Joe DiDonna’s Magic Workshops Featured

 

Saratoga

The Saratogian sent its reporter to meet with magician Joe DiDonna on the 131st anniversary of Houdini’s birth, March 24th.

The article traces Mr. DiDonna’s entrance into the world of magic as a demonstrator at Planet Magic. He was so excited to have a job; he dedicated himself to perfecting the sleight-of-hand necessary to sell. His work paid off in his position — he became the manager — and in his life, at 28 he now does what he loves.

From first shows as a birthday magician to a magic consultant to New York City’s Ballet, his desire to learn more and perform better has driven him.

The reporter describes Mr. DiDonna’s style as reminiscent of great magicians and showmen from the past:

His style is a throwback to the snake oil merchants of old, who plied their wares from the backs of cars and wagons, hawking liniments and suspect medicines. Those trunk magic shows evolved to vaudeville at the turn of the century. They, in turn, grew in to the big-trick multi-media shows of today, performed before millions by illusionists David Copperfield and Lance Burton.

Today, sleight-of-hand magic seems so old-fashioned, its spectacle not nearly the razzle-dazzle of making an airplane disappear.

He too intends to move from “trunk magic” to the larger illusion shows but wants to hone his performance skills as he progresses to larger venues and larger illusions.

The young man will offer workshops for aspiring magicians beginning this weekend. The reporter suggests you ask him to perform the very low-tech, “rubber band trick” when you see him there. It apparently doesn’t take the large equipment to give a memorable show. It is likely Mr. DiDonna already knew that.

 

Saratoga

The Saratogian sent its reporter to meet with magician Joe DiDonna on the 131st anniversary of Houdini’s birth, March 24th.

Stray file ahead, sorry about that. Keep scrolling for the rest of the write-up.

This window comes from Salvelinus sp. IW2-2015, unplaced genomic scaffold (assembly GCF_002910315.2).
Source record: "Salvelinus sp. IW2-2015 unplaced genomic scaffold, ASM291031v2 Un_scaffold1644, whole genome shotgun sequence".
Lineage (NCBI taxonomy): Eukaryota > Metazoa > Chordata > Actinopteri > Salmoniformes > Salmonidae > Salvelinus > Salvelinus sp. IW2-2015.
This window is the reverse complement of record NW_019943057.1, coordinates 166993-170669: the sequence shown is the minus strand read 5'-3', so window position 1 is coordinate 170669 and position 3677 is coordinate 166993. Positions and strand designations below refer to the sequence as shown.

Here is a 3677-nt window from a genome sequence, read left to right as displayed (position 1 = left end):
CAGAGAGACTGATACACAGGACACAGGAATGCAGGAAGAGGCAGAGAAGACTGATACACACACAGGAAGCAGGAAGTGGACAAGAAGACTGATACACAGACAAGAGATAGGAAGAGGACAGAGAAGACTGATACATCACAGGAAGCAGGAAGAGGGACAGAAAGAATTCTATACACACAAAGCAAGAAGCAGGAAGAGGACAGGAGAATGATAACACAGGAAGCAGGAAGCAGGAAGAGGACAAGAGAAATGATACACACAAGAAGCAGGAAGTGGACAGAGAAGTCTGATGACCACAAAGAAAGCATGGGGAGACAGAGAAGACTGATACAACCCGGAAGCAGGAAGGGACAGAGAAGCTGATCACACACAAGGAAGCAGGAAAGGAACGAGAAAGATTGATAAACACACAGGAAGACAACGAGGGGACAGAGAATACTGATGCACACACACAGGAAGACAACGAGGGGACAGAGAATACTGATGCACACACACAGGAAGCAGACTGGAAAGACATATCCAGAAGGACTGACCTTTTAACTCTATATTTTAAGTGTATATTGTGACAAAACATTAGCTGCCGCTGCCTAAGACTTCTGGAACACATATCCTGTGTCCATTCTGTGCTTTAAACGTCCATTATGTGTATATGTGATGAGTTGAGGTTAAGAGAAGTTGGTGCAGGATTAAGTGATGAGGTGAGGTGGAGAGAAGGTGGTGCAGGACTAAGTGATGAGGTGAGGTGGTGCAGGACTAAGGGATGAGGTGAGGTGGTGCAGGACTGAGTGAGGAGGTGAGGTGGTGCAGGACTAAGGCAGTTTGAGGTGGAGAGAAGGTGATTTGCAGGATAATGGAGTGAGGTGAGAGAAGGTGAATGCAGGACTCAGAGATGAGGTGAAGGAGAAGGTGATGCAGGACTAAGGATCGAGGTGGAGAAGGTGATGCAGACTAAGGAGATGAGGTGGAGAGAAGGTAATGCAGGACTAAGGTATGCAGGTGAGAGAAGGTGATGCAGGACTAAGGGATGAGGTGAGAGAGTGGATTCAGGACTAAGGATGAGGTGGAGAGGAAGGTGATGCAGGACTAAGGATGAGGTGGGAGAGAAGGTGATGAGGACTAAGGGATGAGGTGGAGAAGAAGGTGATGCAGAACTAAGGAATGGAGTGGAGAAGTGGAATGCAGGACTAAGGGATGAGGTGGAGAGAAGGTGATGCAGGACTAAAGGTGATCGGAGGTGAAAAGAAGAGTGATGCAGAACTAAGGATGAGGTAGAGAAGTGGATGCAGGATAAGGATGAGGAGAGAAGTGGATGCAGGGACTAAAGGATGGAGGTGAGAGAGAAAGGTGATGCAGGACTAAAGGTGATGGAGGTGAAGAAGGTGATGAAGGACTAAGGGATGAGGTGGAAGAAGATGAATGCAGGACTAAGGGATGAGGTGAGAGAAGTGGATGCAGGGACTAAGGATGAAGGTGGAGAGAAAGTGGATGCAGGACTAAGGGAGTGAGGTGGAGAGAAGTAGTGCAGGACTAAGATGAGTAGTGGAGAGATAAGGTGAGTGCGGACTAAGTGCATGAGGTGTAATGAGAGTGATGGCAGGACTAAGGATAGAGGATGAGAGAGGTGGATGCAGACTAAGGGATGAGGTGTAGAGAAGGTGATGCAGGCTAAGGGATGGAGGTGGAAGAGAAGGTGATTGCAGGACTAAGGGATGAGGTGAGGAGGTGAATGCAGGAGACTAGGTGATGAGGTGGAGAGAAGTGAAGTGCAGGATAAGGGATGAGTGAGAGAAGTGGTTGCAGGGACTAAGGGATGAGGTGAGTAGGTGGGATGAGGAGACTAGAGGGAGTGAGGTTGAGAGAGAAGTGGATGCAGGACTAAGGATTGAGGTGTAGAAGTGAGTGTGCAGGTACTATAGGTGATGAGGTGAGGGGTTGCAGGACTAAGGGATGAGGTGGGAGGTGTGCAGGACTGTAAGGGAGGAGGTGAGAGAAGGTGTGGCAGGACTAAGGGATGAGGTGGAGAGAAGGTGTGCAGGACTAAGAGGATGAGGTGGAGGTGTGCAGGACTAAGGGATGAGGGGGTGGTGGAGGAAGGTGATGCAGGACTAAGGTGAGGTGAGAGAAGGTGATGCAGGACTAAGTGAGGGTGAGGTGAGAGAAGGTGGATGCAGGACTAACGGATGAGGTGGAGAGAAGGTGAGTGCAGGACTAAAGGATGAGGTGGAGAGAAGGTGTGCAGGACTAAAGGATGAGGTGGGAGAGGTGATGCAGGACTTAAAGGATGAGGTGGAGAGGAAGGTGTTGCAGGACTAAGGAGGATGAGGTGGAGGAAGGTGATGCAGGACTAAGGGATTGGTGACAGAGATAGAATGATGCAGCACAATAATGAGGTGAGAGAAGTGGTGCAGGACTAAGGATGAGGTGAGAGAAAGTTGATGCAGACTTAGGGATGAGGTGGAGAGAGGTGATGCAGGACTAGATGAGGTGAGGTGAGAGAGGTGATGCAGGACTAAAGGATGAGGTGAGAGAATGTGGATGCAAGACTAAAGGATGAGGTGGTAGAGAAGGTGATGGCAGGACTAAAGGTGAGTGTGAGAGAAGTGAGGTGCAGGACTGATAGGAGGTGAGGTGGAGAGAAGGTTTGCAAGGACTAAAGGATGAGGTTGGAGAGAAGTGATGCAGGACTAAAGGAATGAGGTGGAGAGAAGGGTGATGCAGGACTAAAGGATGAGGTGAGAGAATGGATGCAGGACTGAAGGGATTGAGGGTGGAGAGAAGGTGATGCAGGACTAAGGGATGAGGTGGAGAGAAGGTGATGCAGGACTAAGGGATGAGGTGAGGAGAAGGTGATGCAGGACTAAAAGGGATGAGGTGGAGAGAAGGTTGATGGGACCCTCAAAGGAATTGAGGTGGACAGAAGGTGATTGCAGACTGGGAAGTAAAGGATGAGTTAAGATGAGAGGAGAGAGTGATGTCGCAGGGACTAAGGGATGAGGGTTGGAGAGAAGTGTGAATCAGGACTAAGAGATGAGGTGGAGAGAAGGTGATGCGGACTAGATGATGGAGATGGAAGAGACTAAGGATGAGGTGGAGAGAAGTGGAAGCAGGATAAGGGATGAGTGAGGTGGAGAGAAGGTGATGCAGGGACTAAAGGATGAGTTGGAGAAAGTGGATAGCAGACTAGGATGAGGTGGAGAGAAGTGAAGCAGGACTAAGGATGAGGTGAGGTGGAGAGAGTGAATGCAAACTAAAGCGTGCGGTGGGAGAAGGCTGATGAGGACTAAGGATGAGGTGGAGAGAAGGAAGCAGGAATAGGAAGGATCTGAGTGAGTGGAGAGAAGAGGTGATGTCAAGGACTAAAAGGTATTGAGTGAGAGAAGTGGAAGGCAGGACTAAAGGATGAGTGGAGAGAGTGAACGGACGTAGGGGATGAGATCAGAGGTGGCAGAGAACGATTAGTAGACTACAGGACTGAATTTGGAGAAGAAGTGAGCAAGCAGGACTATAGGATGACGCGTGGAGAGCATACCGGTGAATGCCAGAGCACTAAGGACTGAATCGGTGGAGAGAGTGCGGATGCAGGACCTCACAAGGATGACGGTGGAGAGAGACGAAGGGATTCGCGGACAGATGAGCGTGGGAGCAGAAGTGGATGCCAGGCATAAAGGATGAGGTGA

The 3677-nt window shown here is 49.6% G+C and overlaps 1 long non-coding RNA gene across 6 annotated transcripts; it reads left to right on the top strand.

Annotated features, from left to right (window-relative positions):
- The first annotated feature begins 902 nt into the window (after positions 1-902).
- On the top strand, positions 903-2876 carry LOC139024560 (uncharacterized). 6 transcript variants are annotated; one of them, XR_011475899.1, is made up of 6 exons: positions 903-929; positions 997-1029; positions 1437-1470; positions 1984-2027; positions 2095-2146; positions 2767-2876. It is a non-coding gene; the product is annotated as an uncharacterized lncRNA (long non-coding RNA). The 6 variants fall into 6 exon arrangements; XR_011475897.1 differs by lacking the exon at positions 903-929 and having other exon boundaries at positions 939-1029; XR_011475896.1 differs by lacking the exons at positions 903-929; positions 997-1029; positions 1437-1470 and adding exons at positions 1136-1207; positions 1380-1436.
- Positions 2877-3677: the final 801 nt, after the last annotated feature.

The article traces Mr. DiDonna’s entrance into the world of magic as a demonstrator at Planet Magic. He was so excited to have a job; he dedicated himself to perfecting the sleight-of-hand necessary to sell. His work paid off in his position — he became the manager — and in his life, at 28 he now does what he loves.

From first shows as a birthday magician to a magic consultant to New York City’s Ballet, his desire to learn more and perform better has driven him.

The reporter describes Mr. DiDonna’s style as reminiscent of great magicians and showmen from the past:

His style is a throwback to the snake oil merchants of old, who plied their wares from the backs of cars and wagons, hawking liniments and suspect medicines. Those trunk magic shows evolved to vaudeville at the turn of the century. They, in turn, grew in to the big-trick multi-media shows of today, performed before millions by illusionists David Copperfield and Lance Burton.

Today, sleight-of-hand magic seems so old-fashioned, its spectacle not nearly the razzle-dazzle of making an airplane disappear.

He too intends to move from “trunk magic” to the larger illusion shows but wants to hone his performance skills as he progresses to larger venues and larger illusions.

The young man will offer workshops for aspiring magicians beginning this weekend. The reporter suggests you ask him to perform the very low-tech, “rubber band trick” when you see him there. It apparently doesn’t take the large equipment to give a memorable show. It is likely Mr. DiDonna already knew that.

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